• AWS CloudFormation – AWS CloudFormation helps you model and set up your AWS resources, provision them quickly and consistently, and manage them throughout their lifecycle. You can use a template to describe your resources and their dependencies, and launch and configure them together as a stack, instead of managing resources individually. You can manage and provision stacks across multiple AWS accounts and AWS Regions.

  • Amazon CloudWatch Events – Amazon CloudWatch Events monitors system events for your AWS resources. Using rules, you can match events and route them to target functions or streams. You can also schedule automated actions by using expressions.

  • AWS Lambda – AWS Lambda is a compute service that supports running code without provisioning or managing servers. Lambda runs your code only when needed and scales automatically, from a few requests per day to thousands per second. You pay only for the compute time that you consume—there is no charge when your code is not running.

  • AWS Organizations – AWS Organizations is an account management service that enables you to consolidate multiple AWS accounts into an organization that you create and centrally manage.

  • AWS Security Hub – AWS Security Hub provides you with a comprehensive view of your security state in AWS and helps you check your environment against security industry standards and best practices.

  • AWS Secrets Manager – AWS Secrets Manager is a service for credential storage and retrieval. Using Secrets Manager, you can replace hardcoded credentials in your code, including passwords, with an API call to Secrets Manager to retrieve the secret programmatically.

Code repository

The code for this pattern is available on GitHub, in the aws-securityhub-jira-software-integration repository. It includes the sample code and Jira workflow for this solution.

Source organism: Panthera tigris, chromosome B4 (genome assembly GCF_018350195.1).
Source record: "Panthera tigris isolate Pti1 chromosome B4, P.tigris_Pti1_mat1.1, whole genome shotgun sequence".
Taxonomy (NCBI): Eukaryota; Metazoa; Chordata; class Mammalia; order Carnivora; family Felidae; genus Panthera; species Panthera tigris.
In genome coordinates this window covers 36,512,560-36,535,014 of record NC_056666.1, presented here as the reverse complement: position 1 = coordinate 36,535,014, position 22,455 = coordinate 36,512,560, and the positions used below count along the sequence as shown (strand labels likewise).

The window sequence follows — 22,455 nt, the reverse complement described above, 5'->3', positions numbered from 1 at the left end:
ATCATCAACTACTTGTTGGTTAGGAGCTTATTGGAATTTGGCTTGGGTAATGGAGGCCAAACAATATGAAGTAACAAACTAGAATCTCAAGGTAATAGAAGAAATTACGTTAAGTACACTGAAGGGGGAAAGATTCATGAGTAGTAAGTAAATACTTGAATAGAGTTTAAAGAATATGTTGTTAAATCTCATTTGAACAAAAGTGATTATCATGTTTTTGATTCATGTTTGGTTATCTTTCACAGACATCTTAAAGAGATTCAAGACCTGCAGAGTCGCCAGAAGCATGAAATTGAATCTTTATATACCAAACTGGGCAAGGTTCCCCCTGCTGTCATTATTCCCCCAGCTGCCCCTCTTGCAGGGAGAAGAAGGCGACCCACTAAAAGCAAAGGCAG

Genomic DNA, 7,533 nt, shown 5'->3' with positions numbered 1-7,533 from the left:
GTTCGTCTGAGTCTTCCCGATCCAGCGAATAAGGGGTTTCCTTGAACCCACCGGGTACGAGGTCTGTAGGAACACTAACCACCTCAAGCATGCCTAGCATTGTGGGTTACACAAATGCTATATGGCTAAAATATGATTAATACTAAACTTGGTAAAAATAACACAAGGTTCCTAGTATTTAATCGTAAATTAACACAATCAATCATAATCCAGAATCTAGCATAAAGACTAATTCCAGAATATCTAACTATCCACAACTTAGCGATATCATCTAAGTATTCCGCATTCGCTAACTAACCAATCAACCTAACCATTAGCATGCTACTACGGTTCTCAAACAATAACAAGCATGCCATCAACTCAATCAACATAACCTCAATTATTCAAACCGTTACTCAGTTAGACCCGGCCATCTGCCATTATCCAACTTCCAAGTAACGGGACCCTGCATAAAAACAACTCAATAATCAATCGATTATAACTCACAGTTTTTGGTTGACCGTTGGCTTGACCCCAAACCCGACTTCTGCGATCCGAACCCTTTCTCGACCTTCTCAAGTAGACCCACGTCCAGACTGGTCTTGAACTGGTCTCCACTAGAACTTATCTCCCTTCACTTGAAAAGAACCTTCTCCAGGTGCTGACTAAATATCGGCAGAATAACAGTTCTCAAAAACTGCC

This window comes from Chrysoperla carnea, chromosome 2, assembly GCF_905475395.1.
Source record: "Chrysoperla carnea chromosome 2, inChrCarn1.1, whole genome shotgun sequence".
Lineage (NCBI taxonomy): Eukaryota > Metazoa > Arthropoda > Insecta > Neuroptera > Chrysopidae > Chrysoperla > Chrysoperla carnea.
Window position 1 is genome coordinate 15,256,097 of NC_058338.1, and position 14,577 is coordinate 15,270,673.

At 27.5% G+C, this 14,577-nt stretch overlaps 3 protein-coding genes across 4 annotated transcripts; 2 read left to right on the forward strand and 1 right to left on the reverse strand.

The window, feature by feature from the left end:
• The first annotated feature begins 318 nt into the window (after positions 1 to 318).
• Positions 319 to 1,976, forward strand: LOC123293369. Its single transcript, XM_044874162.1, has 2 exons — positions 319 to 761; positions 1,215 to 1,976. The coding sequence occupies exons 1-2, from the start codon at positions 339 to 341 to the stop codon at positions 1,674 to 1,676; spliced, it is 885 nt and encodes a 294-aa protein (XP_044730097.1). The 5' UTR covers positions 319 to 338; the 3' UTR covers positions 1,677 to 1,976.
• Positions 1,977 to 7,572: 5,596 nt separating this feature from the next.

Epics

TaskDescriptionSkills required
Import the workflow.

As an administrator in Jira, import the issue-workflow.xml file to your Jira Server instance. This file can be found in the aws-securityhub-jira-software-integration repository in GitHub. For instructions, see Using XML to create a workflow (Jira documentation).

Jira administrator
Activate and assign the workflow.

Workflows are inactive until you assign them to a workflow scheme. You then assign the workflow scheme to a project.

  1. For your project, make sure you have identified an issue type scheme for the project. You can create a new issue type or select from an existing one, such as Bug.

  2. Assign the imported workflow to a workflow scheme according to the instructions in Activate a workflow (Jira documentation).

  3. Assign the workflow scheme to a project according to the instructions in Associate a workflow scheme with a project (Jira documentation).

Jira administrator
TaskDescriptionSkills required
Configure the solution parameters.
  1. In the conf folder, open params_prod.shfile.

  2. Provide values for the following parameters:

    • ORG_ACCOUNT_ID – The account ID for your AWS Organizations management account. The solution reads account tags and assigns tickets to the specific security contacts defined in those AWS account tags.